Poll: WWJV – “What would Jesus vote” (or would he vote at all)? 7


I was reading this story from the Seattle Times (HT to Andy Crouch who is quoted in the story; and Eugene Cho) and it ends with this quote:

Braun, the seminary student, said he’s not totally committed to any candidate yet.

“I just keep thinking, if Jesus were alive now, he wouldn’t necessarily be voting Republican,” he said.

Which made me wonder, would Jesus be a part of the electoral process? I am not sure. I do think that it is a civic responsibility and duty for Americans to participate in the civil governance, although I know that not all bibliobloggers agree with me on that. But I cannot say that I am certain that Jesus would take part in it. Rather than presenting an argument either way, I will simply offer up this new poll.

[poll=13]

 

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7 thoughts on “Poll: WWJV – “What would Jesus vote” (or would he vote at all)?

  • Looney

    Another seminary student asking the question “if Jesus were alive now … ?”. Obama’s new pastor didn’t mention the resurrection during his Easter sermon. I will avoid making the obvious deductions from the data.

    My theology states that Jesus cast his vote before time began.

  • James Endres Howell

    If you subscribe to the John Dominic Crossan construction of the historical Yeshua bin Miryam (certainly subject to debate, but my favorite), then I think you have to imagine Jesus delivering provocative parables intended to SUBVERT elections (or at least American style presidential elections).

    It’s hard to imagine any conception of Jesus in which he would approve of our contemporary status quo. That idea is one of a very few statements that might uncontroversially apply to all of the competing images of “Jesus.” I think it’s also rather uncontoversial that our elections are heavily stacked in favor of protecting the status quo.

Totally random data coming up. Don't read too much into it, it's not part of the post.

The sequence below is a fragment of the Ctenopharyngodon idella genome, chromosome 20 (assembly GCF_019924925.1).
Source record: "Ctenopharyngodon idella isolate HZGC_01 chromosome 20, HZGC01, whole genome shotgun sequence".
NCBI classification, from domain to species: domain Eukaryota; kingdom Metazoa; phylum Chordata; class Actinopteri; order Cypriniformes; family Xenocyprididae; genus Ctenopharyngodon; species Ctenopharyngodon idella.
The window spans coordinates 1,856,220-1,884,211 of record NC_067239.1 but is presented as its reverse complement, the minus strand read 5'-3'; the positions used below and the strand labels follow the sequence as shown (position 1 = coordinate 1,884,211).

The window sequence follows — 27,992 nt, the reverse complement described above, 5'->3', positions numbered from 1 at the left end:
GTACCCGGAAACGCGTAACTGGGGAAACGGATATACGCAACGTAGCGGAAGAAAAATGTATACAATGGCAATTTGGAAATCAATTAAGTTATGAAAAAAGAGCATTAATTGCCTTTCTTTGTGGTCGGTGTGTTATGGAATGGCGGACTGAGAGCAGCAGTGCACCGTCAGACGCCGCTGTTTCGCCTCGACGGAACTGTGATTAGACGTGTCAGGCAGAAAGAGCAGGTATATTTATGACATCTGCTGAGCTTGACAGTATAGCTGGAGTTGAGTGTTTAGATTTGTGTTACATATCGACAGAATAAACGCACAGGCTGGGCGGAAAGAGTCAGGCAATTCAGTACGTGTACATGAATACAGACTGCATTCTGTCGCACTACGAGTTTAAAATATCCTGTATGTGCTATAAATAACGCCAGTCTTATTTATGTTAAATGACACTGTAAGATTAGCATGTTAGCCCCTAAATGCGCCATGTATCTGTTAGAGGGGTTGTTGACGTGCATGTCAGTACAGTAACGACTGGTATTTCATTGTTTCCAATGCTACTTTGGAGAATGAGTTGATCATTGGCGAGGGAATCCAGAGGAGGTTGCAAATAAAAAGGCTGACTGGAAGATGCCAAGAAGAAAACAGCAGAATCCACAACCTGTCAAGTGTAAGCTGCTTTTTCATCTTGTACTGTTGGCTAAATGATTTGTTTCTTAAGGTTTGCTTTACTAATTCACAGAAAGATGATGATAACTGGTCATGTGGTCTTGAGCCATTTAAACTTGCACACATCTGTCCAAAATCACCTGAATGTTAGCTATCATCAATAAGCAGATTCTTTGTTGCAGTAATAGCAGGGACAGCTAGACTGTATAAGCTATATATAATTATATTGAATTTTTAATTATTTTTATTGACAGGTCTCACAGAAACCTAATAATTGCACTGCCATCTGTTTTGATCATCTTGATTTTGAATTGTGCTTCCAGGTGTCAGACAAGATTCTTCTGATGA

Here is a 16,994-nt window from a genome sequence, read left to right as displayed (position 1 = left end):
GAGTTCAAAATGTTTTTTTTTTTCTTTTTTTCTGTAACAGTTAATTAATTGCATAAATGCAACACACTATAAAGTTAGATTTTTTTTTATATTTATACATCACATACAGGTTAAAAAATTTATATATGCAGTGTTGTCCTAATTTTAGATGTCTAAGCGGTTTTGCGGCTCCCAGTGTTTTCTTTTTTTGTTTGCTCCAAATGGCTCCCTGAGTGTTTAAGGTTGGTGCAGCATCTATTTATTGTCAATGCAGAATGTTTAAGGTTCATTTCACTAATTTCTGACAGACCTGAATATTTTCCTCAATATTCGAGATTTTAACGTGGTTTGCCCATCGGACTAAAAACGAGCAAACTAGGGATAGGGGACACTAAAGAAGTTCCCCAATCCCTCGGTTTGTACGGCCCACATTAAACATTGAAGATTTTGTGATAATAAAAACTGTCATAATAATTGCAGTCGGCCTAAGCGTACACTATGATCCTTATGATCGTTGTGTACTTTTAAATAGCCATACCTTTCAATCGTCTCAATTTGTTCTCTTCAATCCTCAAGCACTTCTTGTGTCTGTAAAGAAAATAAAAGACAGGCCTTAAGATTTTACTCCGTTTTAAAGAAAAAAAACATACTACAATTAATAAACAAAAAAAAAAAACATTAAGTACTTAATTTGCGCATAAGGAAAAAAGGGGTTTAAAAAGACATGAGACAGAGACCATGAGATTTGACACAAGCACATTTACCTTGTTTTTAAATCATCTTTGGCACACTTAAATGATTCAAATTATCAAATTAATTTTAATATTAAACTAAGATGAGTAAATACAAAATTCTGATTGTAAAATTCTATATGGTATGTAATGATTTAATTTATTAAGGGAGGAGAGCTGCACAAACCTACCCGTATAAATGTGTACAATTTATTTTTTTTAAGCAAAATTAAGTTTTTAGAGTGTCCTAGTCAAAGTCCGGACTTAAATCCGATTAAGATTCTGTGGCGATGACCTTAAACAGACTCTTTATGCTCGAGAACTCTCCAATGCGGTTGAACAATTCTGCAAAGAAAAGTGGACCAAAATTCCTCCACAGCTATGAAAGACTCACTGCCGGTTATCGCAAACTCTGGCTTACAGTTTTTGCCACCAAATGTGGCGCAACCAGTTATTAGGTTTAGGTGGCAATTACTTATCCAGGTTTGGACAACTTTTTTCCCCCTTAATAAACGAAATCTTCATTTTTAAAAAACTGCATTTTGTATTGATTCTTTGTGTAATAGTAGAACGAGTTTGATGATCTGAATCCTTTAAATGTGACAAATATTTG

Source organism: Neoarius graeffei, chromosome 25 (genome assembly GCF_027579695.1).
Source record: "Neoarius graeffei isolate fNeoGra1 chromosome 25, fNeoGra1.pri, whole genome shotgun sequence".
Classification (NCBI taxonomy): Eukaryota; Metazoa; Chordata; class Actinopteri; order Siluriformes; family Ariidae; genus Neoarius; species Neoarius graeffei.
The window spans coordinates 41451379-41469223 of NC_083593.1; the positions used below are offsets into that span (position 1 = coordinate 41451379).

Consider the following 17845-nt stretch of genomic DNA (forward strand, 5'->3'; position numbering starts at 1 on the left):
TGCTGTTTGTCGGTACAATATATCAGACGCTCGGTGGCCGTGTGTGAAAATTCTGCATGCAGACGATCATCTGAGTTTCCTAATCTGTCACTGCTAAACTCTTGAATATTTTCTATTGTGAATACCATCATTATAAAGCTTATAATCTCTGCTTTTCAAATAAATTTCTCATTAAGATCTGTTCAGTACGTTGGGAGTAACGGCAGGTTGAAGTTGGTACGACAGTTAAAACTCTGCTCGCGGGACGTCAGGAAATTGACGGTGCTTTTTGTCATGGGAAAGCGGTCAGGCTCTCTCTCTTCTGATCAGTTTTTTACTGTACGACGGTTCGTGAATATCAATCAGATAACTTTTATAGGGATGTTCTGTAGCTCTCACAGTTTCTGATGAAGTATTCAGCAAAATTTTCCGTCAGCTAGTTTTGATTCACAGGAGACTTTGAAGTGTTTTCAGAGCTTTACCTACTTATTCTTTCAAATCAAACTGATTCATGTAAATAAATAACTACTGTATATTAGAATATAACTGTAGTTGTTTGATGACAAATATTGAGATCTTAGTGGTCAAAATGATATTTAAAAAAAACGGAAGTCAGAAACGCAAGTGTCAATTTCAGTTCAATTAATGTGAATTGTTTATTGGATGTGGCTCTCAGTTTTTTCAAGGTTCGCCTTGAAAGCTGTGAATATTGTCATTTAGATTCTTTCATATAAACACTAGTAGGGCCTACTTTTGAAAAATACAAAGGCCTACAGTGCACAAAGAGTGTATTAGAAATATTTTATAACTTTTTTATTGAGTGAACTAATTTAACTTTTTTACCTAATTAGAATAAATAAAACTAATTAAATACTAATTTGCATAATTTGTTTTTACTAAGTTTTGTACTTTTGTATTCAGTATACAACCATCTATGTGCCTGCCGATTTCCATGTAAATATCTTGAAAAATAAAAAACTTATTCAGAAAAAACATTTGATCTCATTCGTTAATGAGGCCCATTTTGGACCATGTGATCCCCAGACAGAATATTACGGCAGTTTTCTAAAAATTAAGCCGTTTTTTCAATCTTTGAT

Moreover, it seems Jesus (especially the Jesus Seminar’s version) would regard attention to even a less flawed political process than ours as an irrelevant distraction from the more important practice of the “Kingdom of Heaven”—especially the immanent, Gnostic version. Otherwise, what did Jesus mean by the “render unto Caesar what is Caesar’s” remark?

  • Chris Brady Post author

    Thank you for your comments everyone. I am glad to see this generating some discussion. Looney, I will grant the student the leeway to consider the proposition, “if Jesus were here in bodily form to cast a ballot…” 😉

    James, I agree in large measure with your comments, but I don’t think one has to accept Crossan’s (re)creation of Jesus in order to view Jesus as subverting the current (in any time) power structure. There is little doubt that he was doing that with the religious establishment. Even while, I hasten to point out, maintaining many elements of traditional Israelite religion of the time. He was very Pharisaical in his theology, for example.

    I would quibble in that the notion of the Kingdom of God being immanent is not a Gnostic notion, or at least not initially. It is throughout the Gospels. That is the fun task I set for my students in my classes that deal with nascent Christianity: take all of the occurrences of the phrase “the kingdom of God” or “the kingdom of heaven” and determine whether these concepts are near or far. The answer, of course, is “yes.” Jesus and the Gospel writers use it in both ways.

    But you are getting to where my thinking is on this. Jesus would not be concerned about the current political structure, but I think he WOULD be concerned with people. That is to say, I believe Jesus is concerned to address the needs of people both in the hear and now and for the world to come. Thus the condition of humanity, which is often impacted mightily by the actions and behaviors of governments, would be of concern to Jesus. The time for the son of man on earth was short, however, so I think that politicking for a candidate would not have been on his agenda.

  • Steve

    Hmmm… Sounds like some long standing discussions that remind me (most directly in US history) of the Amish, and other similar groups. Groups set apart, and thus subject to the whims of whatever our government decides.

    In college (ages ago-even by your young standards Chris) I had a room-mate who challenged me with this. “Why do we keep asking what Jesus would do? He’s God. We cannot do what GOD would do. Perhaps a better question is ‘What would Paul (Peter, etc) do?'”

    I like that. How would Godly Men, who served at the feet of Jesus (and had him minister to their’s) respond. In this case, given that Paul exerts his rights as a Citizen for the Kingdom I suspect he would also have asserted his right to VOTE–but perhaps pushed for Kingdom Changing candidates.

    But then again, the long lens of history does in so many ways distort.